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The human cost of constructing Hume Dam

Constructing what was at the time the largest water storage in the Southern Hemisphere was not without significant risk. October 2021 marked the centenary of a massive explosion during the build of Hume Dam which saw 3 men killed.
Published: 10 November 2021

Hume Dam is the second largest storage in the Murray–Darling Basin and was regarded as a triumph in engineering when it was completed in 1936. However, some may not be aware of the tragedy surrounding its construction and the number of workers killed during the build.

Hume Dam took 17 years to build from the turning of first sod on 28 November 1919 by Sir Ronald Munro-Ferguson, Governor-General of Australia. The construction required a workforce of hundreds and housing, barracks, stores, workshops, and recreation halls were built to accommodate the workers. A post office and police presence were also established, as well as a casualty ward with a doctor.

The workforce endured gruelling conditions and were originally required to work a 48-hour week, which was later reduced to 44 hours. The combination of long working hours and difficult and dangerous conditions meant it was little wonder that an on-site casualty ward was required.

Surprisingly the first few years of construction were rather uneventful with no deaths recorded. However this changed on 25 October 1921 when Jacob Gehrig Snr, 55, George Pearce, 62, and William Wakeford, 17, were all killed while attempting to retrieve unexploded blasting powder

A local newspaper at the time, the Albury Banner, reported:

"The work of removing the powder from the cavity in which it was lodged was in progress, and about half a bag of explosive substance had been taken out. Gehrig was in the hole when the terrific explosion occurred."

The Albury Banner went on to note that the force of the explosion caused Gehrig to be thrown into the air and land 137 metres away.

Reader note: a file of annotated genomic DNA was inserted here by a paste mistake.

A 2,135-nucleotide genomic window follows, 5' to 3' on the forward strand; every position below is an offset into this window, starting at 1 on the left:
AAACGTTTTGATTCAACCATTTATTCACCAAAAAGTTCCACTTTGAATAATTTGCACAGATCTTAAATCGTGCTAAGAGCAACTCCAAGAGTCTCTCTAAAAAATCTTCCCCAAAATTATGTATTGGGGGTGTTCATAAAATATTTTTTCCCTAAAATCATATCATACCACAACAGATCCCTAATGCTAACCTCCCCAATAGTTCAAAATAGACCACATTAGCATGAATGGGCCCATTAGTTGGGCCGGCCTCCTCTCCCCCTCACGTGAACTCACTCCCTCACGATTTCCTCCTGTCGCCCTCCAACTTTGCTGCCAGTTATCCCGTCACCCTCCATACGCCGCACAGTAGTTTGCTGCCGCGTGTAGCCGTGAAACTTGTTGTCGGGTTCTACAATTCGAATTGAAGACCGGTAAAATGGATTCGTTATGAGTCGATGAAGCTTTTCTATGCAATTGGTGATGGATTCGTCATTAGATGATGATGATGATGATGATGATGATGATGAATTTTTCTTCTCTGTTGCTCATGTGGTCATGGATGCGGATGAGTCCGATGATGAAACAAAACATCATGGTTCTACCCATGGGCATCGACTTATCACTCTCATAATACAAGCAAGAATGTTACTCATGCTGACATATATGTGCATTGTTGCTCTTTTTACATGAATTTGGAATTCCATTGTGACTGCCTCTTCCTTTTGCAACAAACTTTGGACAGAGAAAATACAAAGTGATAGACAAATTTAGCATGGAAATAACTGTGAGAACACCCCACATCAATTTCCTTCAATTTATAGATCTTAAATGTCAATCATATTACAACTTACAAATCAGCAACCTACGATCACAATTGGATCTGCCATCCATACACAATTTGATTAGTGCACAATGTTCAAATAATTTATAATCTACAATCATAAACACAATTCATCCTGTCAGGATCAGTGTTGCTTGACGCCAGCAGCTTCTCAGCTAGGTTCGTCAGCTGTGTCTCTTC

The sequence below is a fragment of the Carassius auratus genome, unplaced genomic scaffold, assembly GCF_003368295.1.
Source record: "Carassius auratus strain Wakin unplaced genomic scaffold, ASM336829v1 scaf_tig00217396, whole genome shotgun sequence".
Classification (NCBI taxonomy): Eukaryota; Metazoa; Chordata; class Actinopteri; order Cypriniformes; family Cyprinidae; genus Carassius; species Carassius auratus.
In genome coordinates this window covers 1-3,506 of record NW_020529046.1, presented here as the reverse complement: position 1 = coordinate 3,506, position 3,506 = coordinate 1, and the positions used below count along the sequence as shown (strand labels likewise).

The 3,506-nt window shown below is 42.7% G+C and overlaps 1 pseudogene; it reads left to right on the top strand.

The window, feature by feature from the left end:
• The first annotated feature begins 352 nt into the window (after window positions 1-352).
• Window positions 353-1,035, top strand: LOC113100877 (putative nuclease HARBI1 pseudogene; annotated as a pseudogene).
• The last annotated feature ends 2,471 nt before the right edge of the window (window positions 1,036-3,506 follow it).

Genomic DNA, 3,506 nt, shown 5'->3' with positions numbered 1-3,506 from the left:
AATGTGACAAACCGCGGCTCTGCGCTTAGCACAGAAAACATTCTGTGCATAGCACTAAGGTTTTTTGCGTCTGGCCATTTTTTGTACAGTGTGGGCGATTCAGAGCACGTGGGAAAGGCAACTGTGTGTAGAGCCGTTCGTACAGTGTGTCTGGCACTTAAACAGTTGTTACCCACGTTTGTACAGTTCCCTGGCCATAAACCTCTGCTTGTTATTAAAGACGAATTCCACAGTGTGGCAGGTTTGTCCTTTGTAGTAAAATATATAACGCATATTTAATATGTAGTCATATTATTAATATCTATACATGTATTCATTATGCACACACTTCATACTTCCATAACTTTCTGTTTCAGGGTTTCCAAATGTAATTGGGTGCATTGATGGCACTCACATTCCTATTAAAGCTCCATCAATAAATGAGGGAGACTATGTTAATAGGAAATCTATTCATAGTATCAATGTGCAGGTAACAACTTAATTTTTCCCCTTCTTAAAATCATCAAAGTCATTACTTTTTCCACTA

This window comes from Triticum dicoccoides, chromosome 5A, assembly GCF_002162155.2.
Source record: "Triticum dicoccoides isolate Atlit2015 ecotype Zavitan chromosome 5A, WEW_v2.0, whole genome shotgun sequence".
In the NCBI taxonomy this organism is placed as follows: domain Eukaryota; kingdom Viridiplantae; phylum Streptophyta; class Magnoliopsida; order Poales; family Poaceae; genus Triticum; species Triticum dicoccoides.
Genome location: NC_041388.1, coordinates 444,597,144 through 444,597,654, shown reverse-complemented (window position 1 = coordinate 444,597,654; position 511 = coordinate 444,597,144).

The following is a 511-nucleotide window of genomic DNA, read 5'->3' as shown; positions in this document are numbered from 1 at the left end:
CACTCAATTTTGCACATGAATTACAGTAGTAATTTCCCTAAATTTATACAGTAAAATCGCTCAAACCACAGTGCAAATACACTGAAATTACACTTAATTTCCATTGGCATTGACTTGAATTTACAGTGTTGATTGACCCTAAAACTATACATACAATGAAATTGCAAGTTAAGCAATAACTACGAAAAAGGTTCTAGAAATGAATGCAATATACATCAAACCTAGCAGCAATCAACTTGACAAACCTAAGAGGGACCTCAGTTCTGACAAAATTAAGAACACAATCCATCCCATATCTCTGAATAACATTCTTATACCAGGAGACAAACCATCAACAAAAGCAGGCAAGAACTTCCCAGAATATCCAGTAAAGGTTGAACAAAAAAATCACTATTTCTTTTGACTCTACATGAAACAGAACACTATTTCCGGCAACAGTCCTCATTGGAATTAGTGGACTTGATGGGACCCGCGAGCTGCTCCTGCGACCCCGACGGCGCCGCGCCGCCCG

These 3 deaths were sadly followed by 4 more confirmed fatalities at the dam construction site across the next 14 years. Several other workers suffered injuries due to dangerous working conditions.

An onsite plaque at Hume Dam references 9 deaths but provides no extra details and it is believed that some people may have died later due to work-related injuries. Despite the years since the dam’s completion, these deaths have not been forgotten by the Albury-Wodonga community.

MDBA Wodonga staff Ema Falez, Rebecca Durant, Digby Jacobs, Craig Hardge, Alex Anthony, and Ces Burke gather at Hume Dam to mark the centenary of the tragic accident which killed 3 men during the dam’s construction.
MDBA Wodonga staff Ema Falez, Rebecca Durant, Digby Jacobs, Craig Hardge, Alex Anthony, and Ces Burke gather at Hume Dam to mark the centenary of the tragic accident which killed 3 men during the dam’s construction.

On Monday 25 October 2021 – 100 years after Gehrig, Pearce, and Wakeford died – staff from the Murray–Darling Basin Authority Wodonga office and the wider community ventured to Hume Dam to participate in a memorial ceremony to commemorate these workers and acknowledge the sacrifice they and their families had made.

Hume Dam, with its ability to store and release water for downstream water users, has changed the lives and fortunes of many communities from the dam all the way to the sea since 1936.

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